Hanako scowled. “Little brutes.” She smiled mischievously a moment later. “Don’t tell anyone I said that.”

“I won’t.” Kai couldn’t help the slightest of smiles.

“I’ll give you this batch at no cost.” Hanako placed new vials on the counter top. “But you must promise not to tell your father what happened.”

“Why not?”

“Because Dakera will go to the elders in your defense, and it will be as the boys said. They won’t believe him. The boys will deny any wrongdoing. In return, the elders will kick your father out of the Mountain Giants. Becoming a member was a dream of his.”

Although she hated to admit it, and dearly wanted to tell Papa, she knew Hanako was right. With a resigned sigh, she agreed and took the medicine.

Hanako let her through the back door in case the boys had returned. Kai hurried home. She didn’t tell Dakera, but she dreamed of revenge.



In an effort to hide from her tormentors, Kai got rid of her normal colorful robes and trousers worn by most girls. She chose dark robes and blue trousers or white instead, colors favored by most boys. On one occasion, when she was able to hurry by Kazuo and the others without them noticing, she got an idea, a way she might get some revenge.

She followed Haru, Kazuo, and Favian for a week after, keeping out of sight. One of their habits was to terrorize those beneath their realm, particularly Mistress Anai’s disciples. The other habit was their midday meal at The Golden Lotus tavern where they spent almost an entire thenule seated beside the same windows.

During that week, she noticed a group of beggars, disciples of Mistress Anai’s, who set off fireworks in the street near establishments and performed zanquan, leaping and flipping through the colored smoke and small explosions while two of them played drums. The group’s performance always drew a crowd.

On the day the group performed in front the Golden Lotus, Kazuo and others came outside to watch from a veranda. The proprietor and his servants joined them. Seeing the boys leave their food unattended put a smile on Kai’s face.

The next week, Kai visited Hanako’s Apothecary a hacule before the boys would visit The Golden Lotus on the day the beggars were to perform.

She bowed to the plump, rosy-cheeked alchemist. “Good day, Mistress Hanako.”

“Good day to you, Kai. You’re a week earlier for Dakera’s medicine, aren’t you?”

Fidgeting with her hands, Kai fought down nervousness. “I’m not here for Papa’s medicine… well, not that medicine anyway.”

“Oh?” Hanako stopped cleaning the counter top.

“Um…” Kai’s cheek burned.

“Yes?” Mistress Hanako regarded Kai with a bemused expression. “You can talk to me. No reason to be ashamed.”

 “Papa has trouble when he goes to squat. The brown won’t come out.” Kai kept her head down. She couldn’t bear to look at Hanako.

“Oh, my dear child, poop trouble is completely normal.” The alchemist waddled over to a shelf lined with vials. “I have just the thing.”

Hanako picked out a colorless potion and turned to Kai. “I call this the Potion Of The Runs, because when you drink it, it’ll make the poop run, and if you’re not close to some place where you can squat, it’ll make you run to find one.”

“Papa said the taste of that one makes him sick.”

The alchemist smiled. “Luckily for him, I have another version that has no taste.” She returned the vial to the shelf and grabbed another.

“How much?”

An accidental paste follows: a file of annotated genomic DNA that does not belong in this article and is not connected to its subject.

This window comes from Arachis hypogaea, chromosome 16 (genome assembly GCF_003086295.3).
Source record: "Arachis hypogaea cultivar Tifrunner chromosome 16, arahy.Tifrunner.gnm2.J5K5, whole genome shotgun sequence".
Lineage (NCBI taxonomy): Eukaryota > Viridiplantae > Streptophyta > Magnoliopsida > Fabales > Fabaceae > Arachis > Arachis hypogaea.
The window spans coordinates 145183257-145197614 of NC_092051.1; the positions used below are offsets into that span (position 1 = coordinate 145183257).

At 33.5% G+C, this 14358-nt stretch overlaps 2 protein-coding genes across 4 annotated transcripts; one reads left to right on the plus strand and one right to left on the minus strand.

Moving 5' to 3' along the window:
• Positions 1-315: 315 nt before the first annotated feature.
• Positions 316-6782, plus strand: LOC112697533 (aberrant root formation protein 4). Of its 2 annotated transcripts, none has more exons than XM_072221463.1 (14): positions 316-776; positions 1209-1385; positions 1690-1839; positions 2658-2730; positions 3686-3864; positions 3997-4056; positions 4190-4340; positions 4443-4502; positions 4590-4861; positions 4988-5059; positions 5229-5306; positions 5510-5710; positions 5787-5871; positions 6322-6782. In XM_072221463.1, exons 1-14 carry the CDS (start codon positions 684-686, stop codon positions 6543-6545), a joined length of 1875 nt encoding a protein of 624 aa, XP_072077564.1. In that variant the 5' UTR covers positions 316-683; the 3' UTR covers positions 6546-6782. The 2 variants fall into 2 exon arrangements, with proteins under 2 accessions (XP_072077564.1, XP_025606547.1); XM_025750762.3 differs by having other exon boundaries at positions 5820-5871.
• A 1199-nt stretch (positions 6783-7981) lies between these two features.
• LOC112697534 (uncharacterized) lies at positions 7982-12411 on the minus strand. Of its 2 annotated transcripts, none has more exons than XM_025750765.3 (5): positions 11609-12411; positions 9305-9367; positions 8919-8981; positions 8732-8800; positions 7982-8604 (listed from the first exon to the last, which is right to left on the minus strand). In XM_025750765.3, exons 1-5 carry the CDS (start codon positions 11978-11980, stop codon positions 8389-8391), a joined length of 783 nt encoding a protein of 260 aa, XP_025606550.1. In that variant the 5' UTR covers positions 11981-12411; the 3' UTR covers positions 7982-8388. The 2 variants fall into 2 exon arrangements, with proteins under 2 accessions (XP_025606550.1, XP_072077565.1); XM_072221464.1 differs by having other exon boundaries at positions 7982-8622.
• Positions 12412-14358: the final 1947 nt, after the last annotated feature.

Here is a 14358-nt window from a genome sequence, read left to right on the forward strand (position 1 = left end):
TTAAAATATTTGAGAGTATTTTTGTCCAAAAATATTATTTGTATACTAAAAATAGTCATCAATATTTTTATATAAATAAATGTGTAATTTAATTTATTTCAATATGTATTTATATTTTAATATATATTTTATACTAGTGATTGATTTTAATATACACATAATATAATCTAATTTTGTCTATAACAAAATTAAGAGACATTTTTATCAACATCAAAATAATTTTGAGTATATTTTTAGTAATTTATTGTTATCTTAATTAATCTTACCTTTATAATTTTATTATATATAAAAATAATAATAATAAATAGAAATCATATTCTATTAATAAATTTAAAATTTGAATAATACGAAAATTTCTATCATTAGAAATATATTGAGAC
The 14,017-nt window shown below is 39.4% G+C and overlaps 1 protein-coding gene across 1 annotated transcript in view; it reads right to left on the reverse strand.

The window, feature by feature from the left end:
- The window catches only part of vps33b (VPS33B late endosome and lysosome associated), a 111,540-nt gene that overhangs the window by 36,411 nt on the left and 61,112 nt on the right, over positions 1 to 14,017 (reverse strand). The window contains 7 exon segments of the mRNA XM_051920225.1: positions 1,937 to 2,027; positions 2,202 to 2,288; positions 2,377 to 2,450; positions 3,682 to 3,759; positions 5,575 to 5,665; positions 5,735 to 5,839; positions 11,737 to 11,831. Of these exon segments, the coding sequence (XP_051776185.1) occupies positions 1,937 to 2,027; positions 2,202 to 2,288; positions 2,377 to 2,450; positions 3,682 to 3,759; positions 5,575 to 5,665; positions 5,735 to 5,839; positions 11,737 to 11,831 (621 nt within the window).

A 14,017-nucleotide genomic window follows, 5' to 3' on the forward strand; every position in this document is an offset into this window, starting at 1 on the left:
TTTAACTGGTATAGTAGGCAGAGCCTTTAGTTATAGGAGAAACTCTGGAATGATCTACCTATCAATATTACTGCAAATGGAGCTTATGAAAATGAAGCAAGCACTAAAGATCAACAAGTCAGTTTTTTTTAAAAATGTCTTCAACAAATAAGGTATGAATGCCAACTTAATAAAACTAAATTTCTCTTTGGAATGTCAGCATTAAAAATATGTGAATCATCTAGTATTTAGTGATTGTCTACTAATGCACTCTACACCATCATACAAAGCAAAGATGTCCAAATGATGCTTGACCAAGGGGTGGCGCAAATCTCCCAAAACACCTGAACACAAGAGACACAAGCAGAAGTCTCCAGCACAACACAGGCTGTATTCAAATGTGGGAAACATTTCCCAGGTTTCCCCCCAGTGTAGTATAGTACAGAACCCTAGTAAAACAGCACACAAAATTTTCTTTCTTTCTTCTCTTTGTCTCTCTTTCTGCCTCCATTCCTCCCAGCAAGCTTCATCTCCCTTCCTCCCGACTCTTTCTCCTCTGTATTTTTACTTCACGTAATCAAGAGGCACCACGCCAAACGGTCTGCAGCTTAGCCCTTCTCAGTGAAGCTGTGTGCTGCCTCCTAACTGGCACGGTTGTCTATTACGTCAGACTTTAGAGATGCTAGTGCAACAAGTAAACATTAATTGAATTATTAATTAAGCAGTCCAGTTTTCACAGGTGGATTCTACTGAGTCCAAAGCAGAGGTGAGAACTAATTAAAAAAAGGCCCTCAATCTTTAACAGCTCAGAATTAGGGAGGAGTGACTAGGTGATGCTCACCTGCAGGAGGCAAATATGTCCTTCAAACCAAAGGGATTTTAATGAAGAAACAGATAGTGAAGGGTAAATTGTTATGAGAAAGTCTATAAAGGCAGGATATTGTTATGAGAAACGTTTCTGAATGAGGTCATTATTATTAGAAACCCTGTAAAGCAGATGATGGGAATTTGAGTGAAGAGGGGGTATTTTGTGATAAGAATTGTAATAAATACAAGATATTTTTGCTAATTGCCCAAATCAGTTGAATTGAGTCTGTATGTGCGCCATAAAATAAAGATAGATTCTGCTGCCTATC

“Two silver chips.”

Kai dug into her belt pouch for the chips and passed them to the alchemist. Hanako handed her the potion and a small porcelain spoon. Close up, Kai could see little bubbles floating in the concoction.

“One spoonful a day will be enough.” Hanako dropped the chips into her own pouch. “Any more than that, he won’t be able to hold it. He’ll poop himself within twenty cycles.”

Resisting the urge to smile, Kai dipped her head. “Thank you, Mistress Hanako.” She slipped the potion into her supply bag.

“You’re most welcome.” The alchemist returned the gesture.

Kai left the shop and made her way to the Golden Lotus. From a hiding spot behind a merchant’s stacked grain sacks across the street, she settled down to wait for Favian, Haru, and Kazuo.

As expected, the three boys arrived at midday, the two brothers standing out in their azure robes with pristine white trousers beneath. They sat at their normal window seats where the proprietor fawned over them. Their drinks and food arrived soon after.

A commotion in the street near the tavern’s front entrance drew Kai’s attention. Mistress Anai’s disciples were about to begin their performance. People were gathering to watch.

Kai mingled with the people, getting close to the Golden Lotus’ doors. The first fireworks went off with loud pops and bangs. People cheered. Drums rolled.

Soon, the Golden Lotus’ patrons had come outside to see the performance. Kazuo, Favian, Haru, the proprietor, and the servants appeared on the veranda.

Kai slipped into the tavern. Heart racing, she peered around. Once she was certain everyone was outside or on the veranda, she used the furniture for cover and crept over to the boys’ table.

Her hands were sweaty and shaking as she unstoppered the vial and poured a generous amount into their food and drinks. When she was done, she sneaked outside.

She eased through the crowd, out of sight of the veranda. Then she waited for the performance to end. When it did, and the patrons returned inside, Kai made her way back across the street to her vantage point.

Soon, the boys were laughing, drinking, and eating. And then Haru froze with his cup in his hand. He put the cup down and leaped up, one hand darting to his belly. Moments later, the other two had similar reactions.

Kai couldn’t help but to grin as Kazuo scrambled toward the exit with his arms around his midsection. Haru and Favian were close behind.

The boys stumbled outside. Favian waved to a litter. Haru did the same to two others.

But even as the bearers hurried over, someone noticed the same thing Kai had. The brown stain seeping down the boys’ trouser legs. Kai covered her mouth so she wouldn’t laugh out loud and draw attention to herself.